Yet, it is not just the stagecraft but the little details, like Myrtha’s (Stéphanie Romberg) chilling crown which looks like ice from the back of her head or the way she bourrées forward so silently, so ghost-like, that make this Giselle such an endearing production.

Juliet Ashdown

The Wilis in Paris Opera Ballets production of Giselle. Source: syltren.blogspot.com Copyright belongs to its respective owners.

The Wilis in Paris Opera Ballet's production of Giselle. Source: syltren.blogspot.com Copyright belongs to its respective owners.

This is a review for the matinée performance held on October 10, 2009 at the Palais Garnier. Giselle is in repertoire until the 12th of October. Casting available from the Paris Opera Ballet’s Website.

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As the season kicks off  Birmingham Royal Ballet (BRB), one of the UK’s top three ballet companies, celebrates its 20th anniversary as a Birmingham resident. Over the years it has evolved from being the Royal Ballet‘s “touring arm” into shaping its own style: a mix of core repertoire alongside new original full-length narrative ballets, showing a degree of experimentation and risk taking uncommon to big ballet companies. Here we look at the past and present of this unique company:

History

As the name indicates, the Birmingham Royal Ballet is historically linked to the Royal Ballet. They both originated in 1926 when Ninette de Valois founded the Academy of Choreographic Art, her first step towards creating a ballet company with a supporting school. Through Lilian Baylis and her theatres, The Sadler’s Wells and the Old Vic, de Valois found a way to give her company a base and by 1931 she had established the Vic-Wells Ballet and Vic-Wells Ballet School at the Sadler’s Wells Theatre.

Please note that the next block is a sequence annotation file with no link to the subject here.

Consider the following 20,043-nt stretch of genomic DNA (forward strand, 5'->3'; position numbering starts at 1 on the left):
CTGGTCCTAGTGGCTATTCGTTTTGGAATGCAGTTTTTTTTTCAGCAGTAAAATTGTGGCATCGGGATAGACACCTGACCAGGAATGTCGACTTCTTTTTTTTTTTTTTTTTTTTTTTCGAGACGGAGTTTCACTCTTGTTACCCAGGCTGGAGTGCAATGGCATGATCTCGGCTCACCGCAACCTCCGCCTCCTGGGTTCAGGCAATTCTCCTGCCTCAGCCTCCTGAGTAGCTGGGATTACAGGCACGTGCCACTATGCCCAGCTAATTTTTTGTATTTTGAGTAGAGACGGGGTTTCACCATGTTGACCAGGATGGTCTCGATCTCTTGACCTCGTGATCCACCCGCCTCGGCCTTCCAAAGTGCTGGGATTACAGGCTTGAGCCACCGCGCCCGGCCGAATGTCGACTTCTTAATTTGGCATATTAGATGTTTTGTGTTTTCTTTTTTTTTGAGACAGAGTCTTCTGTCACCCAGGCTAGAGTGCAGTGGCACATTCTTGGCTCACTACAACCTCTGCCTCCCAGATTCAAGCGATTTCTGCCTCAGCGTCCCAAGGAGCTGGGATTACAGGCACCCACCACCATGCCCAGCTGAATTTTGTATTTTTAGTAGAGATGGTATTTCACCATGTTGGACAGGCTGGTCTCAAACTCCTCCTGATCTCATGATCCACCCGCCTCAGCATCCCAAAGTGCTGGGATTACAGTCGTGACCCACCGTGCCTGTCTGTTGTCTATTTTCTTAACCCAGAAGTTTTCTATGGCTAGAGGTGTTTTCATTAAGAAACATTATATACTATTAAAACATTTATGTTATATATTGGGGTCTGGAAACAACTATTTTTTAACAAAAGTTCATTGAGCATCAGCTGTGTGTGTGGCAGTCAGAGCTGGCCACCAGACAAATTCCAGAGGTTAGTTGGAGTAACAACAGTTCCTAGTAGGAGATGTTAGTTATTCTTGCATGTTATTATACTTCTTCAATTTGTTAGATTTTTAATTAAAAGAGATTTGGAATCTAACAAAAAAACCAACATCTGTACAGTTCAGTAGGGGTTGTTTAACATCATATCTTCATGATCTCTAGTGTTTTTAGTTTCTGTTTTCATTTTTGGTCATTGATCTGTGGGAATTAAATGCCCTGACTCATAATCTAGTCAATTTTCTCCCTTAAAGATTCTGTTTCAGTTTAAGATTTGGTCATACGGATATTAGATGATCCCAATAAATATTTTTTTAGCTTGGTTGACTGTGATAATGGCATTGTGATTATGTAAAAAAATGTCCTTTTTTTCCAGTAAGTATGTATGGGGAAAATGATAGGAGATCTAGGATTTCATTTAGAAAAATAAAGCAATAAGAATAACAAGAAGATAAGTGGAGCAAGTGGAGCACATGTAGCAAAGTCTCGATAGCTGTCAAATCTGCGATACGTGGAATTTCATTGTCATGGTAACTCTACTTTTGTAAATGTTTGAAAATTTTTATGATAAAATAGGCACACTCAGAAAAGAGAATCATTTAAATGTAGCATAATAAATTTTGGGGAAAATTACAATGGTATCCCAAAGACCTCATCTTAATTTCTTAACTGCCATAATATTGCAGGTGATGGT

Moira Shearer in Sadlers Wells production of Cinderella Photo: Gjon Mili © Source: LIFE

Moira Shearer in Sadler's Wells production of Cinderella Photo: Gjon Mili © Source: LIFE

In 1939 both company and school lost the “Vic” tags to better align with their base at Sadler’s Wells, but the subsequent destruction of Sadler’s Theatre during the war dislodged the company and forced it to become a touring troupe known as the Sadler’s Wells Ballet. The end of the war saw the company’s return to the refurbished theatre until its split into two in 1946: the main company and school moving to a new home at the Royal Opera House (eventually becoming the Royal Ballet) and a smaller sister company – the Sadler’s Wells Theatre Ballet –  created to handle touring performances under the supervision of artistic director John Field.

This sister company would later become the Birmingham Royal Ballet but at this point it continued to change and accrue different names. From 1955 to 1977, having left its base at the Sadler’s Wells Theatre to perform in theatres all around the country, it was known as the Royal Ballet Touring Company. A Royal Charter had been granted to recognize the company’s independence and status but it still functioned as a touring “branch” of the Royal Ballet. By 1970 the company had effectively regained its base at Sadler’s Wells so in 1977, with the arrival of Sir Peter Wright as artistic director, it was renamed Sadler’s Wells Royal Ballet.

The Sadler’s Wells Royal Ballet finally became the Birmingham Royal Ballet when it relocated to Birmingham in 1990, following an invitation by the Birmingham Hippodrome Theatre and the Birmingham City Council. Peter Wright continued as their Artistic Director until 1995. He was succeeded by choreographer David Bintley, who put his focus into creating an independent company which could be dissociated from the Royal Ballet and in 1997 the BRB finally became independent from the Royal Opera House and the Royal Ballet. Despite this separation, the company still shares a common repertoire with the latter and many of its dancers have emerged from the Royal Ballet School, although the BRB now has its own associated dance academy in the Elmhurst School of Dance.

In addition to performing at home, the BRB regularly visits some of the most important stages around the UK such as the London Coliseum, Sadler’s Wells Theatre, Symphony Hall, The Lowry, etc. It also continues to increase its international presence after successful tours around the US, Hong Kong and South Africa.

Nao Sakuma as Aurora and Chi Cao as Prince Florimund in BRBs The Sleeping Beauty Photo:Bill Cooper / BRB © Source: BRB Website

Nao Sakuma as Aurora and Chi Cao as Prince Florimund in BRB's The Sleeping Beauty Photo:Bill Cooper / BRB © Source: BRB Website

Style and Repertoire